Work-Related: A Coal Miner’s Story

Workplace injuries are common and lead to chronic health problems, death, and significant financial and social costs. For every 100 full-time positions, employees suffered 3.6 cases of nonfatal, recordable injuries or illnesses in 2009 (U.S. Bureau of Labor Statistics).  However, by most estimates, this is likely only a fraction of the true rate of injuries because many incidents go unreported.

Factors related to the work environment, as well as the larger economic and social contexts of the injured worker, affect the likelihood that an injury will be recorded. Some barriers to reporting include fear of job loss, stigmatization, lack of knowledge about worker’s compensation, language and cultural barriers, and employer in-house first aid (Azaroff, 2002).

My documentary project emphasizes the vulnerability of injured workers, especially those who perform high-risk manual work and also face economic challenges. Workers who report injuries to supervisors may risk disciplinary action, stigmatization, and possible harassment. Worker’s Compensation offers only partial wage replacement, and often becomes available only after a minimum number of lost workdays. In our culture, worker injury claims are often met with skepticism or suspicion of fraud. This leads to stereotyping and bias directed at workers in medical interactions.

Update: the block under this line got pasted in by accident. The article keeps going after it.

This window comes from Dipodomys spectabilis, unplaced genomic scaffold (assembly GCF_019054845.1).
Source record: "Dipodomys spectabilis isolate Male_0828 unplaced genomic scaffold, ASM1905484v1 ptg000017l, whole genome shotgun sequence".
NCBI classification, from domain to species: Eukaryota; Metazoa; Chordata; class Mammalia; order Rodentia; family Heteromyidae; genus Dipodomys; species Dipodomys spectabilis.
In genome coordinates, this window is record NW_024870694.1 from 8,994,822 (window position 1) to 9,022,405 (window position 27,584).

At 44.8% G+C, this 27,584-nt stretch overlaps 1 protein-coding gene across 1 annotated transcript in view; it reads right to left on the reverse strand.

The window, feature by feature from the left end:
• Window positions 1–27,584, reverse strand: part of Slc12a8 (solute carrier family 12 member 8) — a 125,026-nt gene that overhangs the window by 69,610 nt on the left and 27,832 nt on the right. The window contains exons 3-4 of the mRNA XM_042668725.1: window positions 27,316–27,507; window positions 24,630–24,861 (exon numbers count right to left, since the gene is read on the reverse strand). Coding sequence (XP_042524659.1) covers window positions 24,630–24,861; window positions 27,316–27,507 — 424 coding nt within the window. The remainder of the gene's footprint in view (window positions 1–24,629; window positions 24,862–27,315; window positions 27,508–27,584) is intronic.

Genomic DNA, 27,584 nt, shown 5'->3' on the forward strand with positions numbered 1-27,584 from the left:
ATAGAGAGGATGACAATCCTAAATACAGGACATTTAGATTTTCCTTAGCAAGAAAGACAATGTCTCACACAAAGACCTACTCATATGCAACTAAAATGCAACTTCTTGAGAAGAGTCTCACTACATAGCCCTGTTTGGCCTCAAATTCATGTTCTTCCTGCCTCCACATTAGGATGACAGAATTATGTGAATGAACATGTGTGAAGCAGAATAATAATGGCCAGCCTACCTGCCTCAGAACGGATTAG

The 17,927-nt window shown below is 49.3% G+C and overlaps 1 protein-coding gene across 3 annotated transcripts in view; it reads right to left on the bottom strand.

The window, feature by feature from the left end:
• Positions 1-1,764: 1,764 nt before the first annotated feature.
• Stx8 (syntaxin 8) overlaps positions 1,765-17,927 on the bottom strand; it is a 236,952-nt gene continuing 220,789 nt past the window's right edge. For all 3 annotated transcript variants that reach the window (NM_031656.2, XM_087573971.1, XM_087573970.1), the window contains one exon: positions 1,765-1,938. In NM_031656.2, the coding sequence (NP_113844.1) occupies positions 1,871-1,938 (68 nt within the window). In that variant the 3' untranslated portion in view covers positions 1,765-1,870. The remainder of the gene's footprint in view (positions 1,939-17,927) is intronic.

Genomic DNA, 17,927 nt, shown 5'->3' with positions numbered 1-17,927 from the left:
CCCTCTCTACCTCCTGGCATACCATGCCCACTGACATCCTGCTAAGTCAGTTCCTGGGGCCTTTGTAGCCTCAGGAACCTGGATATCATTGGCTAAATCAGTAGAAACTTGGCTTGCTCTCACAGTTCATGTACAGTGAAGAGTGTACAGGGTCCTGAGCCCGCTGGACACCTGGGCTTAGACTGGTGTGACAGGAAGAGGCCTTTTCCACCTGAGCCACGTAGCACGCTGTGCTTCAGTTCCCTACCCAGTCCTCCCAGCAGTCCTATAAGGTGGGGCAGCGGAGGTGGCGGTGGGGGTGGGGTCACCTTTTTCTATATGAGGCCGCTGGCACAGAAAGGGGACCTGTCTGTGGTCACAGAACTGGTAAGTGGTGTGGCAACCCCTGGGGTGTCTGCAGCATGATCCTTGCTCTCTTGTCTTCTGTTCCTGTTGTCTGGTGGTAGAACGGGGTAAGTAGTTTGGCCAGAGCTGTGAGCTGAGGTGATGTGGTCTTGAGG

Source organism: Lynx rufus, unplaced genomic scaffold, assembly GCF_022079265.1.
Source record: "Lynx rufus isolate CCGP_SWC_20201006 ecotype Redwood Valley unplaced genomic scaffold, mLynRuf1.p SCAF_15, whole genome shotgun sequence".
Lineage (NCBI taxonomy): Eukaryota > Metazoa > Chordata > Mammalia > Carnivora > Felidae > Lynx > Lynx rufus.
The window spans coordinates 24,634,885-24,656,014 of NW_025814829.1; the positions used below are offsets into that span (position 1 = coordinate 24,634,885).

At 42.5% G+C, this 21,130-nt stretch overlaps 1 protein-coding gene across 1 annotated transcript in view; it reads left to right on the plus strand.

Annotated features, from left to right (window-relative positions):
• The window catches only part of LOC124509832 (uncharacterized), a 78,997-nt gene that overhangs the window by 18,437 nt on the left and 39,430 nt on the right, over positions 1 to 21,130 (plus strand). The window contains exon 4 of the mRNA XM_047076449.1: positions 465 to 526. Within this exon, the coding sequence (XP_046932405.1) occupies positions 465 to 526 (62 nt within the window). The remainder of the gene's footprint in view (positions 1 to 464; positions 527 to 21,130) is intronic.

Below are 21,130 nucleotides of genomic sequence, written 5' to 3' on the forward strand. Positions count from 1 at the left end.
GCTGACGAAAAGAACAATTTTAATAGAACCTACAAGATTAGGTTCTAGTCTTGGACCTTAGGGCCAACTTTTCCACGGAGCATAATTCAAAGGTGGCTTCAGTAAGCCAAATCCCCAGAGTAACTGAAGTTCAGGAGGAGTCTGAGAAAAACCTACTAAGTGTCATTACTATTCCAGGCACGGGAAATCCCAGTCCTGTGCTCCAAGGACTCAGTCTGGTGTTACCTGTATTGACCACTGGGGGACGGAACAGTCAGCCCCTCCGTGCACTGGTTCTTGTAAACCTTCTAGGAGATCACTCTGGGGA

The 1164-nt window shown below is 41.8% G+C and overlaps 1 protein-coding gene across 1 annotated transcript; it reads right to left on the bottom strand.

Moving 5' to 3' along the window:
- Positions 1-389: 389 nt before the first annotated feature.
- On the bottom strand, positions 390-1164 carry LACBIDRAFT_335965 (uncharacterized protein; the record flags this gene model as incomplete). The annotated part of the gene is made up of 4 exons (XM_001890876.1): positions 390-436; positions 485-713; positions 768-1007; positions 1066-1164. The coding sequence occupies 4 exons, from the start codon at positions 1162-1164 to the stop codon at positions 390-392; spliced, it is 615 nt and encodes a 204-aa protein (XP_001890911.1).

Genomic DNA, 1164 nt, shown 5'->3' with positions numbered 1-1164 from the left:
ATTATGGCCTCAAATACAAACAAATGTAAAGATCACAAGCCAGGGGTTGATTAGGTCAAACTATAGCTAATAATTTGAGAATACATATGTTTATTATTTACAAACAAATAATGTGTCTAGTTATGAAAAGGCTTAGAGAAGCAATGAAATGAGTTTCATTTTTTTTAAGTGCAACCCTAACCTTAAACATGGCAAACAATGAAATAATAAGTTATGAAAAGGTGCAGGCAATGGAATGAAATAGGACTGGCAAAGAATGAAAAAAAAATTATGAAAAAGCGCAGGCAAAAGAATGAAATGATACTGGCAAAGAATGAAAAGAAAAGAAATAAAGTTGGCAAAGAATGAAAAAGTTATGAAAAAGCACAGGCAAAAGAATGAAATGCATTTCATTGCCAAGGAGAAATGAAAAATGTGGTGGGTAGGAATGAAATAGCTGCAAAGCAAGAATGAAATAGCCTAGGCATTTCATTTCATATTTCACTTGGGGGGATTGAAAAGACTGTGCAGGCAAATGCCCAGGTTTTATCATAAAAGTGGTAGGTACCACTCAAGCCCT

As a senior resident in Occupational and Environmental Medicine, I frequently provide care for injured workers. This project explores one coal miner’s experience following a work-related injury. It highlights the importance of understanding the worker’s experience—both in terms of workplace safety and socioeconomic position in the community.

This is also my father’s story. His open and personal account of the medical care he received following his injury is one of the most important lessons I’ll carry with me following my Occupational Medicine Training. My father’s story has also highlighted the difference between policies that promote reductions in injury rates and those that promote reductions in injury reporting. This understanding will affect my research career, helping me to focus on patient-centered outcomes.

– Dr. Cynthia Feltner

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